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Jane and John are playing a card game. Jane is an expert and, on each game, has probability p = 0.7 of beating John. Suppose that Jane and John each begin with 10 dollars and agree that, on each game, the loser pays the winner $1. They agree to play until one of them is bankrupt. What is the probability that it will be John who goes bankrupt?

My approach to this question is that this seems to be a Dicrete Time Markov Chain. In that case, I let $X_n =$ the amount of money John has at game $n$. In that case, I am trying to find $\pi_0$ My logic is that am I trying to find the long run probability that John is in state 0, i.e. he is bankrupt. Finding this value is very complicated as there are 20 possible states for John to be in. Is my approach correct? Or is there a simpler way to do this?

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  • $\begingroup$ I wouldn't track the games by number, as there are a lot of loops. Better to label the states by the amount of money John has. Let $P_n$ be the probability that John eventually wins given that he has $n$. (so the problem asks for $P_{10}$). Note that $P_1=.7\times 0 + .3\times P_2$ and $P_{19}=.7\times P_{18}+.3\times 1$ and otherwise $P_n=.7\times P_{n-1}+.3\times P_{n+1}$. $\endgroup$ – lulu Jul 5 '18 at 0:19
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    $\begingroup$ @lulu: It seems to be that the problem asks for the probability that John loses, given that he starts with $10.$ $\endgroup$ – Cameron Buie Jul 5 '18 at 0:23
  • $\begingroup$ @CameronBuie Ah, true. But of course that is just $1-P_{10}$, sticking with my notation. (or one could just rewrite the recursions). $\endgroup$ – lulu Jul 5 '18 at 0:29
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    $\begingroup$ Let $M_n = \left(\frac{1-p}p\right)^{X_n}$, then $M_n$ is a martingale so we can use optional stopping to find the desired probability. $\endgroup$ – Math1000 Jul 5 '18 at 2:04
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    $\begingroup$ @dEmigOd It makes sense for Jane's probability of winning to be close to 1; this game is heavily stacked in favor of Jane. The martingale solution is correct (and the best way I know to do this style of questions) $\endgroup$ – E-A Jul 5 '18 at 20:32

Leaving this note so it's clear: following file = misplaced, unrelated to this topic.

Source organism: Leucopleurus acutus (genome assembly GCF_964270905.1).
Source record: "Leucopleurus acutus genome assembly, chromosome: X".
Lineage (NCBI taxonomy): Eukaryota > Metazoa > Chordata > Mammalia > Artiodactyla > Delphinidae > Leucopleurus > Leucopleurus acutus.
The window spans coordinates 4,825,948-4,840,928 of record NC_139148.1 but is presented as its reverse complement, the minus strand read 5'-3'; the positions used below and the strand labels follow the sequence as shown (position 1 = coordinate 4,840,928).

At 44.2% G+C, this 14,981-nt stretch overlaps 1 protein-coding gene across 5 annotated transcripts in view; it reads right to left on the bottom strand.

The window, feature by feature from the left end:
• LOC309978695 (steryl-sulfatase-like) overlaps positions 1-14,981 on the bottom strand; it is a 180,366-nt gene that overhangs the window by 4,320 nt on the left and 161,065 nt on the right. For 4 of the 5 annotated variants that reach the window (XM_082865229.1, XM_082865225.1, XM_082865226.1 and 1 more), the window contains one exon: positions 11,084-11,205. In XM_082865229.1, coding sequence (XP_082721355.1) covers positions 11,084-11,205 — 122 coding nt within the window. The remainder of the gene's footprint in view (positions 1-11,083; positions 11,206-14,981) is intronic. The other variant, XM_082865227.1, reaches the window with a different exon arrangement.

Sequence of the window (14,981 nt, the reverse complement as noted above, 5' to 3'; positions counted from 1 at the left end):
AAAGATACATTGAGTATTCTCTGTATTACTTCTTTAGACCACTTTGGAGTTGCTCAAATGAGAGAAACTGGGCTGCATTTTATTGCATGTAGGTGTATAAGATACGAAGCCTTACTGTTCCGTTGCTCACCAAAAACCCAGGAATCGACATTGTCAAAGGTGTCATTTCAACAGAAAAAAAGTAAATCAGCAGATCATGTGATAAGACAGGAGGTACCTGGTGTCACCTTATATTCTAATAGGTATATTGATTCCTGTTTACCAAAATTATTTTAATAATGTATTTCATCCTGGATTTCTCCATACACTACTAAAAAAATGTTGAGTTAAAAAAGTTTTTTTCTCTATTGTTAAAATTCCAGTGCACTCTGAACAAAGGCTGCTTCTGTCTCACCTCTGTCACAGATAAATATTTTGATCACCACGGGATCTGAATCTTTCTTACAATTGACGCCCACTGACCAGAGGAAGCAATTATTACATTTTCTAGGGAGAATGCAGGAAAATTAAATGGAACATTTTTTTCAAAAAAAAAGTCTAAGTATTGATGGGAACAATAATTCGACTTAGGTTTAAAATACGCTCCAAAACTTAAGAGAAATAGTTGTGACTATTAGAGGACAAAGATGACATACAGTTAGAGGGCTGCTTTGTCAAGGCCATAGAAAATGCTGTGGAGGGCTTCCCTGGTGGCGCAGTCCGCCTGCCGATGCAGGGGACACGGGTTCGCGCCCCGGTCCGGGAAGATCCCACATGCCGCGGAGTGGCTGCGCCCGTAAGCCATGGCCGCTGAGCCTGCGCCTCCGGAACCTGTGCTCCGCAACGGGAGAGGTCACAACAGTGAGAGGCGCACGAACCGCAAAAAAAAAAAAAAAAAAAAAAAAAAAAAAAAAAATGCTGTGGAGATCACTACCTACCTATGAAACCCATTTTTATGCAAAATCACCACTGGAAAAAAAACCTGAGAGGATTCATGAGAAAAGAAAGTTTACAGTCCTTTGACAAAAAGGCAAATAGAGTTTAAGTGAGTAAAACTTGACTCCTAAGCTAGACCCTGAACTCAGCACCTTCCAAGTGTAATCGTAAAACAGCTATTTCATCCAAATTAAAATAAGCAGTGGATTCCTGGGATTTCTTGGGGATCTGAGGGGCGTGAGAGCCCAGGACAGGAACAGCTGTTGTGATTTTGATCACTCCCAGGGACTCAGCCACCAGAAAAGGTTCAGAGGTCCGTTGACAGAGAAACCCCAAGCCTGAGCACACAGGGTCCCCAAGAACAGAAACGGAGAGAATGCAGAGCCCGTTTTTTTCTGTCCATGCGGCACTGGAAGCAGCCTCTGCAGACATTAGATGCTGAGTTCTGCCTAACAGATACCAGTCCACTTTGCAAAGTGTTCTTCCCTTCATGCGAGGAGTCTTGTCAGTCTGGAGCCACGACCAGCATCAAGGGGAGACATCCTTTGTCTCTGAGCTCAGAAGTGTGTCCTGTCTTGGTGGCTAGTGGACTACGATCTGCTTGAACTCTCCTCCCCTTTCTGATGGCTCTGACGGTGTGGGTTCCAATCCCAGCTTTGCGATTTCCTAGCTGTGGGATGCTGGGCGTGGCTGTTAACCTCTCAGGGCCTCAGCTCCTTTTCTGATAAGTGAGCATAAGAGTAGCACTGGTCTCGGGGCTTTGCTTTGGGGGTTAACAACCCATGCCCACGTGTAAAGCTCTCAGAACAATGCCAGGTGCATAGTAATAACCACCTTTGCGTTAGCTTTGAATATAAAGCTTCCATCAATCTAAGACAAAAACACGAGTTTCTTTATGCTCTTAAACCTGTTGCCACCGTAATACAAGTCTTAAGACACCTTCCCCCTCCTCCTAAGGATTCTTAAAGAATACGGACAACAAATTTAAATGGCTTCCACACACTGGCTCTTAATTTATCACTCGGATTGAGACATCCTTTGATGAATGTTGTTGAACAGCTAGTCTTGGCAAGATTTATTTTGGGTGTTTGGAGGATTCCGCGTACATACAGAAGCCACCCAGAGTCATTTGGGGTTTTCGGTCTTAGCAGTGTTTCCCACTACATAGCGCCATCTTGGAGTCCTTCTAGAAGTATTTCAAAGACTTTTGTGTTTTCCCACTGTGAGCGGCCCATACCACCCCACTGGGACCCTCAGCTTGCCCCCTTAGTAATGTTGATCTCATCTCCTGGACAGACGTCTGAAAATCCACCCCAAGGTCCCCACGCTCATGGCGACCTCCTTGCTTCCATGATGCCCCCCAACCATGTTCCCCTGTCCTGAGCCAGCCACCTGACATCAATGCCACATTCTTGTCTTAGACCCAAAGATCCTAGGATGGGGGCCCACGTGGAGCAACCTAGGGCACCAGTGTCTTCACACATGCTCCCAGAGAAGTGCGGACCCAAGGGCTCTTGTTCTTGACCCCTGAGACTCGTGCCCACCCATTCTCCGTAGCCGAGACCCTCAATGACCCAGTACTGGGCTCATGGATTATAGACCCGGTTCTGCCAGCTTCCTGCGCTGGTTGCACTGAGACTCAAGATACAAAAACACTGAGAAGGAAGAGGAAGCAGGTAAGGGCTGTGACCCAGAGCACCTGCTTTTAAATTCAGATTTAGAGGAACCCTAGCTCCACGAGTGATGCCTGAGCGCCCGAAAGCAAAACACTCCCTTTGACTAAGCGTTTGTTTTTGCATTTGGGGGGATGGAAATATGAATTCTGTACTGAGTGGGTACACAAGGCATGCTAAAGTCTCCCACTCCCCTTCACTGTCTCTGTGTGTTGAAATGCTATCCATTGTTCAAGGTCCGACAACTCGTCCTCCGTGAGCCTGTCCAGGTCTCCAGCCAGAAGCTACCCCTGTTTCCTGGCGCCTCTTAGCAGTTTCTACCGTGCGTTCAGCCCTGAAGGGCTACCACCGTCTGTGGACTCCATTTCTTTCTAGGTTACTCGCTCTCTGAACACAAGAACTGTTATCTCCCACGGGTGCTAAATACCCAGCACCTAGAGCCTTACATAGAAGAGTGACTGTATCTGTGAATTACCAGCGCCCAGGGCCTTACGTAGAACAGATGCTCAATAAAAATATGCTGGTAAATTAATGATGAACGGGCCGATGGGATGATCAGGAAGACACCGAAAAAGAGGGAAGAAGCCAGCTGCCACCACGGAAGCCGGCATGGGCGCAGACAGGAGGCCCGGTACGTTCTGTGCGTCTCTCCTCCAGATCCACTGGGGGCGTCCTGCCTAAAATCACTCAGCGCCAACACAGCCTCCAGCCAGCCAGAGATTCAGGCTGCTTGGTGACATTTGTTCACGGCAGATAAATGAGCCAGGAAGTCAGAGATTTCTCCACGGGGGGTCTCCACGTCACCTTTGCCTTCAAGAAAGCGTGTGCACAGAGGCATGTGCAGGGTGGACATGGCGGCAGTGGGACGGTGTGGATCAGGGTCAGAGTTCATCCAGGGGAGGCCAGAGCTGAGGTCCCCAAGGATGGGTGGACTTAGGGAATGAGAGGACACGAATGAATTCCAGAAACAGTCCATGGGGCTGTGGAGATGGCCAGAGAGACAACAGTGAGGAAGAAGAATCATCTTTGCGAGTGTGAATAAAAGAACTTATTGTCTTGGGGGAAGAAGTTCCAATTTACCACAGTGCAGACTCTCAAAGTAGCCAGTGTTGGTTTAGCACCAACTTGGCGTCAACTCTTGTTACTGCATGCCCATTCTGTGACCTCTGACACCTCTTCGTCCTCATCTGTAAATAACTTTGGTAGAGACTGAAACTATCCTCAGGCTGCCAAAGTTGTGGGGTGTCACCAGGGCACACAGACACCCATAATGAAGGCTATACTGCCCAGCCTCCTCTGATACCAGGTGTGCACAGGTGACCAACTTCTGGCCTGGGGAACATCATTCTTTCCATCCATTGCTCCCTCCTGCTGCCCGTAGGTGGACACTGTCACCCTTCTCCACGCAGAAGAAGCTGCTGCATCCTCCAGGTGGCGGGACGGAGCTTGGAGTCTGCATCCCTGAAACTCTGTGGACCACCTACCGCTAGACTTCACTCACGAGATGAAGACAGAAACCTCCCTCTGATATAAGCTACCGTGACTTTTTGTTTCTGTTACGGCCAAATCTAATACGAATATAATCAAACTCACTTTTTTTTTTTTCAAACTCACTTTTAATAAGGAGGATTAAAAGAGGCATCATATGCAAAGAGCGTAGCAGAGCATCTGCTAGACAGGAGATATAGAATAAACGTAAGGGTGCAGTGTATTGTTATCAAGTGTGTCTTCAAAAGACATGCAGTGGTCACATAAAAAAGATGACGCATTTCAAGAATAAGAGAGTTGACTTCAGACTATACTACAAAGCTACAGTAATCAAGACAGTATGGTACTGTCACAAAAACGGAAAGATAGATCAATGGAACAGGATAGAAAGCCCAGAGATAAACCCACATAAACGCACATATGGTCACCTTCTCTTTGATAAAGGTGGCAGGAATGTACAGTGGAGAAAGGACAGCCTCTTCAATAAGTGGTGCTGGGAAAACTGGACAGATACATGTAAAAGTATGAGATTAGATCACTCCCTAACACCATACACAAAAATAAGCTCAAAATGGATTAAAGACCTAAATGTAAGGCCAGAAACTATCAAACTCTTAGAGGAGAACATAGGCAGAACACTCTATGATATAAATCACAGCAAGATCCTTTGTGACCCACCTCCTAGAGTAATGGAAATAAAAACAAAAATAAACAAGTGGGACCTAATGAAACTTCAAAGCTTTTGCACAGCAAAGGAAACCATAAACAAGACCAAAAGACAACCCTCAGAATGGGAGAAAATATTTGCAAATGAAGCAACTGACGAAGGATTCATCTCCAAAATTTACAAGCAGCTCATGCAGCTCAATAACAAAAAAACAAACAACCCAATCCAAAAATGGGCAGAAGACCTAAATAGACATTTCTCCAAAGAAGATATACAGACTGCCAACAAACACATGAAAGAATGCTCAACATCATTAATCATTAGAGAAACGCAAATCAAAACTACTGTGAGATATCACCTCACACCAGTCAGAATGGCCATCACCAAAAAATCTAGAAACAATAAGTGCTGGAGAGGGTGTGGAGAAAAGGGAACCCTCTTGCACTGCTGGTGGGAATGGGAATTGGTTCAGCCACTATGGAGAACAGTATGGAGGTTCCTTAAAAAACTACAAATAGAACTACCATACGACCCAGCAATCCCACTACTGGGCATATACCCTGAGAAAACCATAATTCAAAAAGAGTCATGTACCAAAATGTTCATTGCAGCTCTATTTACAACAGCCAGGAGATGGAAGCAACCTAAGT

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I believe this can be solved using Huygen's result for Unfair Coin flipping in Gambler's Ruin.

It states that a player $P1$ entering a game with a bankroll $n_1$ and a constant probability $p$ of winning each individual game, playing against an opponent with bankroll $n_2$ will go bankrupt with probability:

$$P(\text{P1 bankrupt})=\frac{1-\left( \frac{p}{1-p} \right)^{n_{2}} }{ 1-\left( \frac{p}{1-p} \right)^{n_{1} + n_{2}} }$$

In your case, John has a constant probability of winning each individual game $p=0.3$, and bankroll's are the same for each player $n_{1}=n_{2}=10$, rendering

$$P(\text{John loses})=\frac{1-\left( \frac{0.3}{1-0.3} \right)^{10} }{ 1-\left( \frac{0.3}{1-0.3} \right)^{10 + 10} }$$ $$P(\text{John loses})=0.99979...$$

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This is not easy to solve recursively, but may be done using some matrix methods so far as I know. Let $P$ be the transition matrix for the amount of money that John has, with $.3$ being in the 'upper diagonal' and .7 being in the 'lower diagonal'. It will look something like

$\begin{bmatrix} 1 & 0 & \dots & & 0\\ .7 & 0 & .3 & \dots &0 \\ 0 & .7 & 0 & .3 & \dots 0 \\ \vdots \\ 0 &\dots & .7 & 0 & .3 \\ 0 &\dots & & & 1 \end{bmatrix}$

and your initial distribution is $e_{10}$, which is the unit vector with a 1 in the $10th$ place. Now, we are interested in $\sum_{n=1}^\infty P^ne_{10}$, which is a vector element of $\mathbb{R}^{20}$, but we want to know only the probability of John being in the 1st entry, where he loses. Note that the first entry of $P^ne_{10}$ is given by the first row of $P^n\cdot e_{10}$. This will take some matrix diagonalization tools, but your answer will be of the form $S(\sum_{i=1}^{\infty}\Lambda^i) S^{-1}e_{10}$, of which the first element is your answer.

Alternatively, you may evaluate using Wald's equality, with $\zeta$ being an R.V with support 1 with probability $.3$ and $-1$ with probability $.7$. Then, $\mathbb{E}[X_{\tau}] = 10 + \mathbb{E}[\tau]\mathbb{E}[\zeta]$, with $X_n = \sum \zeta_n$ the value of Johns worth, and use something like Chapman-Kologomorov to evaluate $\mathbb{E}[\tau]$, where $\tau$ is stopping time. This however looks like an equally lengthy, if not more lengthy, calculation.

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